Chances are, you’re probably looking to get decent fuel economy with your car. It’s not like you’re shooting to get a wallet-destroying 12mpg, even if you do drive a large truck. And hey, you’re already pretty much forced to drive if public transportation is not a viable option where you live, so you might as well suck out every mile possible out of each gallon of gas burnt.

One of the ways you can maximize your fuel economy is through proper automotive tires. That’s right, tires – the only thing keeping your vehicle connected with the road. It’s no wonder that your tire performance is related to fuel economy. So, you’ve probably heard that your tires are connected to your car’s overall mpg, but how exactly does it affect your fuel performance? Wholesale Tire is here to shed some light on this matter that affects you nearly every day!

Check Your Current Tires

To get maximum tire performance, you don’t necessarily need to go out and buy tires. Though new tires would probably be nice, your current tires will likely do fine unless they are too worn out. That being said, we advise getting them inspected on a monthly basis to ensure that your tread wear is even.

Checking your tires is also good to identify any other abnormalities that might negatively affect your gas mileage, such as any nails or foreign objects lodged into the sidewall. Since roads are often dirty and littered with debris, your car tires will come in contact with things that, well, shouldn’t be part of your car tires.


Air Pressure is Key

Also, you should take note of your tire pressure on a daily basis to help with optimal mpg – do any of your car tires look low?

If your car tires do look low after a quick peek, then they will obviously require air. Even if your car tires don’t look lower than normal to the naked eye, they could still be below the optimal manufacturer-suggested tire pressure. We advise routinely checking your tire pressure with a tire pressure monitor, either with a digital or manual pressure gauge. Manual pressure gauges can usually be purchased for a few dollars, or even be found for free. The manufacturer of your vehicle knows the exact tire pressure that your car tires should be set at for optimal fuel economy. Usually, this information is printed somewhere along the door jam of the driver’s door.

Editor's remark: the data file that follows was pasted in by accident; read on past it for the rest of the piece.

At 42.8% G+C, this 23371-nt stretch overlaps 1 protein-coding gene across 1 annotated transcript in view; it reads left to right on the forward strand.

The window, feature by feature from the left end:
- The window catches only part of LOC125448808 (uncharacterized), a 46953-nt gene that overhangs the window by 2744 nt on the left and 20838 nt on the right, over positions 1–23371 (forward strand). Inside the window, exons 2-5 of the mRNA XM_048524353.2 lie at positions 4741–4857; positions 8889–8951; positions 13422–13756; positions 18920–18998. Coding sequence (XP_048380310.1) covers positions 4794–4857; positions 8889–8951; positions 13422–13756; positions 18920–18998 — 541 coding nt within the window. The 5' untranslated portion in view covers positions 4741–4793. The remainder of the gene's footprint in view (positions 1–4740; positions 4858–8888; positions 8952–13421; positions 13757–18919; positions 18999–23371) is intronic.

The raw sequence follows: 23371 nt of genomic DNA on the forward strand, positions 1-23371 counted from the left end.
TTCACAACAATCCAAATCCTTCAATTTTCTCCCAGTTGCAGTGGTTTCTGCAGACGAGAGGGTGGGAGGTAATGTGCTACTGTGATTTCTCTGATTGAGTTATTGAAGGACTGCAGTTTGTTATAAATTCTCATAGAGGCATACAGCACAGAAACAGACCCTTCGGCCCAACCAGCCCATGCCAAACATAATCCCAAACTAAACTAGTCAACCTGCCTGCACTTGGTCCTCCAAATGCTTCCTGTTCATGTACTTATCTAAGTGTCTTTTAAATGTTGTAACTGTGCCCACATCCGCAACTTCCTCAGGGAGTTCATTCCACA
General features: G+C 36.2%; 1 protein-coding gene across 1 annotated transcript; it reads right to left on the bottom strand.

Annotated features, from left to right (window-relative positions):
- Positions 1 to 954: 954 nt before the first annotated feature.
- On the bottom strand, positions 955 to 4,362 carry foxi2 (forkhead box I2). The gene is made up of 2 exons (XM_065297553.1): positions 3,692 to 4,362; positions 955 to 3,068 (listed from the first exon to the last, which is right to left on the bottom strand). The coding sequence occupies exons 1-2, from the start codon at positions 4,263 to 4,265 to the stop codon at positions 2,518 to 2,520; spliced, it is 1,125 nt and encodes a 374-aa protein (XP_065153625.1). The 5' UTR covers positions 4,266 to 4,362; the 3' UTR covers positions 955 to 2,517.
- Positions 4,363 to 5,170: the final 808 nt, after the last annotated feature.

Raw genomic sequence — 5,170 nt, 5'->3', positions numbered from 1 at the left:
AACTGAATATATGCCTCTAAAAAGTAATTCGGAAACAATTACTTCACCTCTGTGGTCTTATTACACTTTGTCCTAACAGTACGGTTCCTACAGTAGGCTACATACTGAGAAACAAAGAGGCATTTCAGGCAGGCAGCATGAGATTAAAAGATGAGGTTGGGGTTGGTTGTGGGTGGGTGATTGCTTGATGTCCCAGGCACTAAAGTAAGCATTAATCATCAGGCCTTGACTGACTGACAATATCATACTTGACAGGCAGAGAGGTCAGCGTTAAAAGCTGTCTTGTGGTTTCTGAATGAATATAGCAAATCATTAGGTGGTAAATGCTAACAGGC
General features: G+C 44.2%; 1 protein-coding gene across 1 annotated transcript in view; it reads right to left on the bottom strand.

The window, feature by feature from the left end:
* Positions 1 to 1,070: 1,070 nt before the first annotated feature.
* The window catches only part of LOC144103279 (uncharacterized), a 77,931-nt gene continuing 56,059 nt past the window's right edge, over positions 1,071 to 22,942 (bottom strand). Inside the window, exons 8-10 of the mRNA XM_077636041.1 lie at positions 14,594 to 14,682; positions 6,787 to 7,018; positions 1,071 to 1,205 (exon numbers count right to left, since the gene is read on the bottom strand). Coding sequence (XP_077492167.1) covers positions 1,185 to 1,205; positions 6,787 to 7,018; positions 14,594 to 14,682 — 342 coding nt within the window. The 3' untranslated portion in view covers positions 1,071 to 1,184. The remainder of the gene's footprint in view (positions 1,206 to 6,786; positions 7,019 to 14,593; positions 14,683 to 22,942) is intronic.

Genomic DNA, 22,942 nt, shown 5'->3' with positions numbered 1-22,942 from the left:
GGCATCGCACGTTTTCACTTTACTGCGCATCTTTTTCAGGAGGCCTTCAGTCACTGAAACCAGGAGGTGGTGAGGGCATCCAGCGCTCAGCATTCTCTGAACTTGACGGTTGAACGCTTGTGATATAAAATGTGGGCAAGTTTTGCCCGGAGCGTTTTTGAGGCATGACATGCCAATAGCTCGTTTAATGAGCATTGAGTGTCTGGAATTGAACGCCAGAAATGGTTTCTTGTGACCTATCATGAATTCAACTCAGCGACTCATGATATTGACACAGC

Do you really need those gnarly, all-terrain, deep-tread tires on your highway commute? Unless you spend most of your time off the beaten path, it would be wise to invest in conventional tires with regular tread to maximize your fuel economy. The deeper the treads, the worse your gas mileage will be. Though tread helps your tires “grab” the asphalt in bad weather, you only need so much of this grab as an average urban motorist.

Tire Size

This one might seem a bit obvious, but you want to make sure that your car has the correct tire size. If your little Honda Civic is running monster truck tires, then obviously you won’t get the gas mileage your car was made for – in fact, your car would probably barely move at all!

The best car tires for optimal fuel mileage are the stock tires recommended by the car manufacturer in your owner’s manual. Plus, if you keep the stock tires on your car before you need to change them due to low tread or excessive wear, then you won’t need to buy tires. Think about it: the weight of your tires should be roughly proportional to the weight of your car. The lighter the tires, the better fuel economy you’ll be getting, generally.

Naturally, everyone loves saving money – who doesn’t? Making sure that your car tires are the right fit, have even tread, and have an optimal amount of air will help your fuel economy be as efficient as possible.

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